NEW YORK -- Depressed about the wave of negative economic statistics underscoring the recent recession? Look again. They might be getting better.
A broad revision of history will emerge next month when the Commerce Department officially shifts its method for calculating gross national product -- the core statistic used by most people to suggest the direction of the economy. Under the new methodology, the economy suffered a wallop last Christmas and has since been on an upswing. GNP for the second quarter, officially reported as a 0.5 percent decline last week, actually rose 0.4 per cent under the soon-to-be official statistics (unless it is revised yet again).
The change comes as the result of how the Commerce Department adjusts for inflation, a technical kind of maneuver ordinarily of interest more to statisticians than individuals worried about the current financial crunch. Since 1985, the Commerce Department has adjusted prices for the thousands of items and transactions included in the GNP back to a base year of 1982. Now, the base will shift to 1987.
That small alteration will have a large impact on how different facets of the economy are weighted, and thus how healthy the economy appears. In particular, computers, which dramatically declined in price during the mid-1980s, will become far less significant. Merely recalculating their impact using the new methodology eliminated a multibillion weight on the economy's performance this spring and helped nudge the final result into the black.
More broadly, the revisions will reconfigure how thousands of other items are perceived to affect economic activity. The new perception could undermine many of the forecasts issued by prominent analysts.
Robert Eggert, publisher of Blue Chip Economic Indicators, has postponed his annual award for the best forecaster until the very end of the year, when the revisions are complete. "It would be disastrous if we gave the award," only to find that the winner was revised into a loser, he said.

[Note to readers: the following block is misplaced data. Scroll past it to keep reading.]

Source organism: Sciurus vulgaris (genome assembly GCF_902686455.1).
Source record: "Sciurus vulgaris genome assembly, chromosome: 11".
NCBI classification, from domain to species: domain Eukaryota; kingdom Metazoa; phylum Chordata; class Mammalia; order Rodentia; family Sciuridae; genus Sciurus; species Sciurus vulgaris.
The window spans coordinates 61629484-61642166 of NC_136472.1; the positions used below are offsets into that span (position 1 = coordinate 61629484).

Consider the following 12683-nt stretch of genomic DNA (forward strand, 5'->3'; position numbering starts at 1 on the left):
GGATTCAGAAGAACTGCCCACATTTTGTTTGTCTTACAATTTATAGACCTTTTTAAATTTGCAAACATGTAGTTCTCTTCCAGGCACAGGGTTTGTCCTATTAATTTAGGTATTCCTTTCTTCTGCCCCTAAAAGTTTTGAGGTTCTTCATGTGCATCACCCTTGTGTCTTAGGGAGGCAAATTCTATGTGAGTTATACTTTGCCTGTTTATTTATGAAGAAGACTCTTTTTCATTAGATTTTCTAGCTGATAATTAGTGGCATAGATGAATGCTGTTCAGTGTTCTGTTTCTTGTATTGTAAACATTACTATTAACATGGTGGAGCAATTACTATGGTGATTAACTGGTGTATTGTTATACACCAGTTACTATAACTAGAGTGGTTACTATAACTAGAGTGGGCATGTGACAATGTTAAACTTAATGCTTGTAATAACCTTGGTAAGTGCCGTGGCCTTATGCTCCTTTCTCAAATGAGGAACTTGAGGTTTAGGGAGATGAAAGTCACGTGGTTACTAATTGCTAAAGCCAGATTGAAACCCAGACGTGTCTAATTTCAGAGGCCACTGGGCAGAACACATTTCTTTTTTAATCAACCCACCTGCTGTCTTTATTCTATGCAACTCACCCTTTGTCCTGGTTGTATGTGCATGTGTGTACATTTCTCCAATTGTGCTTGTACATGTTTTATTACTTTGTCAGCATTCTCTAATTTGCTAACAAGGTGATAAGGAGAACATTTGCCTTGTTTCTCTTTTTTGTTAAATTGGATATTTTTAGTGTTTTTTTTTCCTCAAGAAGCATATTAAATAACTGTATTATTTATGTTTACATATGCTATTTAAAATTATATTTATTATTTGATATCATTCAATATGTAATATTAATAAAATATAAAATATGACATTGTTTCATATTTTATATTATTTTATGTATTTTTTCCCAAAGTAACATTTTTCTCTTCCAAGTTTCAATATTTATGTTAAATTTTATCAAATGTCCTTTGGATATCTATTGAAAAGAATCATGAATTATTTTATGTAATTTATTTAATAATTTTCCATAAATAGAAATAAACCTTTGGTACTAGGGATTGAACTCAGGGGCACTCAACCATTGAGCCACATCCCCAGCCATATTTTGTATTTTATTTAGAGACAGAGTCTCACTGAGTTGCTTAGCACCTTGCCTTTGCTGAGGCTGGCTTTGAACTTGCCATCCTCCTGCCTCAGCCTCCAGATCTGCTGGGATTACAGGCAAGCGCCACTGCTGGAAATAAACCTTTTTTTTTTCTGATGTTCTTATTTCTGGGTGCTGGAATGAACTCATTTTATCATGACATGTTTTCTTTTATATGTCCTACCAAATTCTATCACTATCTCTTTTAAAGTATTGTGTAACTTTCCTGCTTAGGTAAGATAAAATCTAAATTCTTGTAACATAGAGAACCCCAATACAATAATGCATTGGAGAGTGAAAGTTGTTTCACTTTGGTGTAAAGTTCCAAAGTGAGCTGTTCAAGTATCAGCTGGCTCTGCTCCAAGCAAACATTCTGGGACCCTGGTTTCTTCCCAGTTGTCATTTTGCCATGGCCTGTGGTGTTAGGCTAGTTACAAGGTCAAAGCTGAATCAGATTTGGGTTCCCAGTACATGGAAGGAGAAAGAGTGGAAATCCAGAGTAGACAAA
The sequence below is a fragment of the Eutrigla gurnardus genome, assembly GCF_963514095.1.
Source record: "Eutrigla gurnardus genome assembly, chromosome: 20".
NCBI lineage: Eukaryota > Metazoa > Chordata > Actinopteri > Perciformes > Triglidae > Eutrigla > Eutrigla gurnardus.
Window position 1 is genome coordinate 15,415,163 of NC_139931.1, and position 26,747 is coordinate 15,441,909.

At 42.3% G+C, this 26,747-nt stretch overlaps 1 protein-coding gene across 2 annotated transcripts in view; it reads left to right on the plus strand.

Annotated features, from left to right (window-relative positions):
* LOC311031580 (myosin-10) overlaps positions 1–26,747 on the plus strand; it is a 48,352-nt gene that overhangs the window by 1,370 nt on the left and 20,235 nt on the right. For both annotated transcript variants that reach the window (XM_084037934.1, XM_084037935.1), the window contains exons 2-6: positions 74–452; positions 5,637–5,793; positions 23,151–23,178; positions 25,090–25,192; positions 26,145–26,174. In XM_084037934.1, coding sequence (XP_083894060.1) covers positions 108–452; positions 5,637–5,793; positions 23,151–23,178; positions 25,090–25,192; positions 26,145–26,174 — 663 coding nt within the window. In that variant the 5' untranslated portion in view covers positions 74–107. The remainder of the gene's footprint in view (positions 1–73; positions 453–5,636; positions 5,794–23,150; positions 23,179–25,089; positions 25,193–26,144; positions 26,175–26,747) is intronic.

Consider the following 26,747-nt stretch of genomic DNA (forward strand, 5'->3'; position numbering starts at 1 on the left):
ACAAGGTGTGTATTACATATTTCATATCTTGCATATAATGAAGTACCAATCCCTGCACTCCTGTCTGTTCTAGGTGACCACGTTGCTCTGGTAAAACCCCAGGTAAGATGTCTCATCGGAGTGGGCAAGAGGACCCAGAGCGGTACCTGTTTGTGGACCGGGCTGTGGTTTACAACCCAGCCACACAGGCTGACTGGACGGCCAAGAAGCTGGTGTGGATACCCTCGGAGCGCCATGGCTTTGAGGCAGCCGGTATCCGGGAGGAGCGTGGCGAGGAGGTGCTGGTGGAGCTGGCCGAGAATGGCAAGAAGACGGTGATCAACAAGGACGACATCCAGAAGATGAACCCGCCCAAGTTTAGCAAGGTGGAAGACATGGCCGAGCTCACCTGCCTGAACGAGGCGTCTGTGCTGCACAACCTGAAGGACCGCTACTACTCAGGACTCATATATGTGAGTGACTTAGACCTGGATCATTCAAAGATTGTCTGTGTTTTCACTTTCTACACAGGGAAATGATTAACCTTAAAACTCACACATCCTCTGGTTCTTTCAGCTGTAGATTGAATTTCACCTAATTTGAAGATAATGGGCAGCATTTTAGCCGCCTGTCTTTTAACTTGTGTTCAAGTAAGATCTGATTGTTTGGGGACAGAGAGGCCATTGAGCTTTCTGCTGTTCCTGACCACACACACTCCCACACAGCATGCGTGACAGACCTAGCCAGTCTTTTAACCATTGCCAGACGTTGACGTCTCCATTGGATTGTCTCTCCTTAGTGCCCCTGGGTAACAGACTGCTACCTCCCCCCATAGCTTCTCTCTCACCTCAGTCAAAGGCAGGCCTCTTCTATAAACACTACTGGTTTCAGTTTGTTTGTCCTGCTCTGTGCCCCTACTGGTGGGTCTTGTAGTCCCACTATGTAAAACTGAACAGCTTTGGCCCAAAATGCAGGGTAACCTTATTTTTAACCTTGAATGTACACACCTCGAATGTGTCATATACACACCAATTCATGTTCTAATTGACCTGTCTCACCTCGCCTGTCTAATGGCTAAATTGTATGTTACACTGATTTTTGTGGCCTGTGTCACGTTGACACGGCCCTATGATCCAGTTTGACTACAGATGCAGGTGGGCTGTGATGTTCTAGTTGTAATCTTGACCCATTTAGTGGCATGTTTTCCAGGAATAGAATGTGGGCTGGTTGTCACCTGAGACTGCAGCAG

To be sure, the economy is far from strong based on either set of data. While the 0.9 percent difference between measures is extremely significant if sustained over time, as a measure of quarter-to-quarter change it might merely be a statistical aberration. And further revision to the GNP would hardly be a surprise; it is often recalculated as better information becomes available.
Indeed, the half-dozen economists who periodically get together date the official beginnings and ends of recession don't even use GNP in their deliberations, instead relying on narrower gauges such as employment, personal income, industrial production and final retail sales.
They last met in April to declare the recession had begun in July 1990. More recently, the benchmarks they use remain too mixed for any firm conclusion that a recovery has begun. "No one has breathed a word about a meeting," said Robert Gordon, a Northwestern University professor who is on the committee.
Still, even if the GNP is widely faulted, it provides a fast summary. Often, recessions aren't officially declared to have begun until after they end. And importantly, the way most businesses measure a recession remains two consecutive declines in the quarterly GNP number. As a result, any change showing a swing could have an important impact on confidence, nothing else.
Moreover, the changes should enhance the accuracy of the information. "Clearly, for the purposes of evaluating the economy, you want the base year as close as possible to the present," Mr. Gordon said.
Conversely, the most negative facet of the change may be its impact on the distant past. Concurrent with the revision in how new numbers are calculated, the Commerce Department will recalculate GNP in prior years. That, Mr. Gordon said, will likely lead to the misstating of economic events decades ago. To cite only one example, he noted that the government's presence in the economy has swelled in recent years, and that will now have a retroactive effect on major historical occurrences.
"I joke that each time they do this, they just make World War I a larger war," Mr. Gordon said.